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 Posted:   Dec 2, 2013 - 12:18 PM   
 By:   DOGBELLE   (Member)

http://nypost.com/2013/12/02/norways-slow-tv-format-coming-to-us/

 
 Posted:   Dec 2, 2013 - 12:41 PM   
 By:   First Breath   (Member)

Yes, it's a cool and welcome project which has been a success here in Norway.

 
 
 Posted:   Dec 2, 2013 - 12:46 PM   
 By:   Michael24   (Member)

Isn't there already something like this in the US? A few years ago I was at a friend's house, and his TV was tuned to some channel that looked as if the camera was just sitting on a ranch up in the mountains. You could see farm animals grazing, laying around, and all you heard was the sounds of nature. He said it was part of a series of channels that just show nature footage. It actually was peaceful, but the novelty wore off after about ten minutes.

 
 
 Posted:   Dec 2, 2013 - 1:08 PM   
 By:   Tall Guy   (Member)

We've got Big Brother for this.

 
 Posted:   Dec 2, 2013 - 1:24 PM   
 By:   Grecchus   (Member)

Well, I don't even have a TV. What makes not having a TV so interesting is all the different threat levels you encounter in letters from the TV Licensing DPT (Big Bro) who feel absolutely certain one is watching paint drying on a wall somewhere else. Then they tell you that they are watching you while you are watching paint drying on a wall somewhere else even when you're not watching paint drying on a wall anyplace. So you will eventually need a TV license to watch the paint drying on your own wall when you paint it because that is infringement of paint drying on a wall copyright - which they own and for which you will be fined when caught. So it is only reasonable to buy a TV license regardless of what you are doing, not doing, planning to do, or, might just get around to doing someday even if you never ever get to do it at all.

 
 
 Posted:   Dec 2, 2013 - 1:46 PM   
 By:   Thor   (Member)

This is actually very therapeutic television. It started with a real-time broadcast of the train ride between Oslo and Bergen -- with some spectacular nature shots, then the express ferry along the Norwegian coast. Finally, the recent real-time coverage of the World Championship in chess, which was totally addictive (and which our own Magnus Carlsen won).

I hope it will hit it off in the US, although I doubt it a little bit. For some reason, I picture you as being a far more 'action-oriented' society.

 
 Posted:   Dec 3, 2013 - 1:12 AM   
 By:   Jehannum   (Member)

This is actually very therapeutic television. It started with a real-time broadcast of the train ride between Oslo and Bergen -- with some spectacular nature shots, then the express ferry along the Norwegian coast. Finally, the recent real-time coverage of the World Championship in chess, which was totally addictive (and which our own Magnus Carlsen won).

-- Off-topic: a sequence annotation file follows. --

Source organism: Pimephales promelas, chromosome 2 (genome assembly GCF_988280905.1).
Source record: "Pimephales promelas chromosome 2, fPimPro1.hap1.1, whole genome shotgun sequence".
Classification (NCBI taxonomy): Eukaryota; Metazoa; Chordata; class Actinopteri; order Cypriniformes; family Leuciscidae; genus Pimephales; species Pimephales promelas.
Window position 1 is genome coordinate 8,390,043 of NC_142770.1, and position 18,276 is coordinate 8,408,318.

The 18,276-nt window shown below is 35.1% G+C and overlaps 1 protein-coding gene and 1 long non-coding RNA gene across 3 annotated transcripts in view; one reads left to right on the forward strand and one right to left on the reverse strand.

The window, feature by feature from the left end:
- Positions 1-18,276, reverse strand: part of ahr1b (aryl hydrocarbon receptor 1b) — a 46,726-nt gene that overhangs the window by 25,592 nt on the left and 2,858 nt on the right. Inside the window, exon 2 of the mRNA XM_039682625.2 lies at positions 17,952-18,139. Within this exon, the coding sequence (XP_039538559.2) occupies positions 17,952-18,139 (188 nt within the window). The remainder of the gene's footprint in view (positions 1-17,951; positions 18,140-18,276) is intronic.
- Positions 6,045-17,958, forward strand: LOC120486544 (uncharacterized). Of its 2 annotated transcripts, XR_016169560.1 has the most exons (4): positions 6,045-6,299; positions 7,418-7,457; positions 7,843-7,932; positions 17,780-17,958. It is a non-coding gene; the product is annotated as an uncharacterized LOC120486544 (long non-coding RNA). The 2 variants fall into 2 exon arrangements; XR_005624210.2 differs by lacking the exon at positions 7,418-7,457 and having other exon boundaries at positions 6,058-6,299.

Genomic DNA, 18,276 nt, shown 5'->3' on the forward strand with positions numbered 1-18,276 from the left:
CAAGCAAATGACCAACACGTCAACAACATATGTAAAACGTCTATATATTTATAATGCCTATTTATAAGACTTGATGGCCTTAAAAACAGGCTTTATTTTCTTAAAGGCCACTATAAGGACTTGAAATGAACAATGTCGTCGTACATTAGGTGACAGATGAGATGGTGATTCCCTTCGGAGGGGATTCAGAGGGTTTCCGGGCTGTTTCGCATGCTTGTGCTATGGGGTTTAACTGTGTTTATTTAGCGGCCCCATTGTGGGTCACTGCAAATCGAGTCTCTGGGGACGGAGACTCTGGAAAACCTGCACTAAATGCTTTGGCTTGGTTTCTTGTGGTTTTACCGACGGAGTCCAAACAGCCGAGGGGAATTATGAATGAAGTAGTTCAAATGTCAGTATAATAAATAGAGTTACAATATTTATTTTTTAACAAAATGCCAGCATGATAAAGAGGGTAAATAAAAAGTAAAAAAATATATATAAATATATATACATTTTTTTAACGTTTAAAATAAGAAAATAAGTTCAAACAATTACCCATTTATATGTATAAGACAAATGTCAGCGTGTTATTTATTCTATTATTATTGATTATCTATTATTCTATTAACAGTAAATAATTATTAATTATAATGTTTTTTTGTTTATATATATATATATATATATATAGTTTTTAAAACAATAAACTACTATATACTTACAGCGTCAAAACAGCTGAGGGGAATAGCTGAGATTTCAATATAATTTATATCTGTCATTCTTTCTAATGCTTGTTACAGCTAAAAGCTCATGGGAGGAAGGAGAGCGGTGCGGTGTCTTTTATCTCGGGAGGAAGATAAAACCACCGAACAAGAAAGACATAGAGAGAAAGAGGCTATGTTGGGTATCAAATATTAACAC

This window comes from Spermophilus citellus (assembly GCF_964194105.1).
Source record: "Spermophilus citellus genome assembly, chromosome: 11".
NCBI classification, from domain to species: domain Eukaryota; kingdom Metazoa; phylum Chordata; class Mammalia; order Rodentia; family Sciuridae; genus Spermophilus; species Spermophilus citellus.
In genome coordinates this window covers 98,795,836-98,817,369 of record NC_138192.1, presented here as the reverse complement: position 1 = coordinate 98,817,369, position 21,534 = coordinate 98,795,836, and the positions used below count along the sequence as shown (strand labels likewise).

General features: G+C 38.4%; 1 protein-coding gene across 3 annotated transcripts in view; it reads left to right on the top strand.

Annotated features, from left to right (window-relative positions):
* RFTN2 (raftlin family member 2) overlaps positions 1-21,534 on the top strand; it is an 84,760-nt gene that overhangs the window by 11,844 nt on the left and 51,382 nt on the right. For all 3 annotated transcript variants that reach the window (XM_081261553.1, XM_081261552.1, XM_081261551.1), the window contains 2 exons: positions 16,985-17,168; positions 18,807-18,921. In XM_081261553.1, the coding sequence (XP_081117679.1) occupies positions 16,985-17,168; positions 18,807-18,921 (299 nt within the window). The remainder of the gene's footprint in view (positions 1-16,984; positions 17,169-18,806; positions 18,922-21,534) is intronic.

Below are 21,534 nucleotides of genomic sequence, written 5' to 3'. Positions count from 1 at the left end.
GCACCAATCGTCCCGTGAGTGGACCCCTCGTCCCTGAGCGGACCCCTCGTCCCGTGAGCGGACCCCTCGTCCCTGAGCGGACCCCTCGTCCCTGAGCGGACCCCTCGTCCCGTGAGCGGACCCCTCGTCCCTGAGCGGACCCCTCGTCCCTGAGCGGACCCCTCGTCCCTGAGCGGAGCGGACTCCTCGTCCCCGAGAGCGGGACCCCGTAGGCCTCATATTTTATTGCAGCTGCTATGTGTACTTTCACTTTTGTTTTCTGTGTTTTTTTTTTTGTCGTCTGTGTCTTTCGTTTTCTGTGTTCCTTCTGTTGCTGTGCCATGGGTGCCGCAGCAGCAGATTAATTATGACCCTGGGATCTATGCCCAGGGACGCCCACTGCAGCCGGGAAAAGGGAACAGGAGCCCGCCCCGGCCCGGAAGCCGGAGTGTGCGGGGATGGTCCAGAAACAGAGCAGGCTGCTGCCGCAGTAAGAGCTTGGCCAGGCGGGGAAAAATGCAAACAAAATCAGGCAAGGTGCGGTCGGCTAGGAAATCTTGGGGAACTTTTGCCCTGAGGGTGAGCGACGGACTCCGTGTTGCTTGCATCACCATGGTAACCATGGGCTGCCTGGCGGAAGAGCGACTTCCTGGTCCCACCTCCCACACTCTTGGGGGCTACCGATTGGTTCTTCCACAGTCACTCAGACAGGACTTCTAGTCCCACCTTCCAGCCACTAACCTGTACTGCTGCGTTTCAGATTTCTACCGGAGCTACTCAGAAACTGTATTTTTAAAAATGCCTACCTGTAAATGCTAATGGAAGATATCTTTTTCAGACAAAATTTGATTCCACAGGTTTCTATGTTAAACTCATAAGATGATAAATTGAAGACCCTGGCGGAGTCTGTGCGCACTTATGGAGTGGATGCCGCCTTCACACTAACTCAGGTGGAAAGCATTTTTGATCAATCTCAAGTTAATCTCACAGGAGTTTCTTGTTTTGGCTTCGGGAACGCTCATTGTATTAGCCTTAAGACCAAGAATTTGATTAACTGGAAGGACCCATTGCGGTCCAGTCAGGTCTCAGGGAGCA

I hope it will hit it off in the US, although I doubt it a little bit. For some reason, I picture you as being a far more 'action-oriented' society.


The real-time chess coverage sounds good. Did it have commentary? Wouldn't work without it, of course, for most viewers below IM level.

 
 
 Posted:   Dec 3, 2013 - 1:22 AM   
 By:   Thor   (Member)

Absolutely. There was a split-screen type thing where the game was shown in one window and the studio panel in the other, with expert commentators drawing up possible strategies etc. It's an absolutely crucial component, of course.

 
 Posted:   Dec 3, 2013 - 3:00 AM   
 By:   Jehannum   (Member)

Absolutely. There was a split-screen type thing where the game was shown in one window and the studio panel in the other, with expert commentators drawing up possible strategies etc. It's an absolutely crucial component, of course.

Sounds great. I really enjoyed it when England had a contender, Nigel Short, in the 90s. Those televised matches were what got me into playing. The commentary helped me to see chess as very different from the boring game I remembered from my childhood.

 
 
 Posted:   Dec 3, 2013 - 5:10 AM   
 By:   Thor   (Member)

Same here. I usually suck at chess (as I'm not very good at strategic and mathematical thinking), but watching this was an eye-opener. I still won't be good at it, but I understand a lot more about the inner mechanics.

 
 Posted:   Dec 3, 2013 - 6:57 AM   
 By:   mastadge   (Member)

This doesn't appeal to me at all. I'd rather spend the time I could spend watching a journey on TV strolling around my neighborhood (or a park or, well, almost anything) instead. But then I've never watched TV either to "veg" or for meditative purposes anyway.

 
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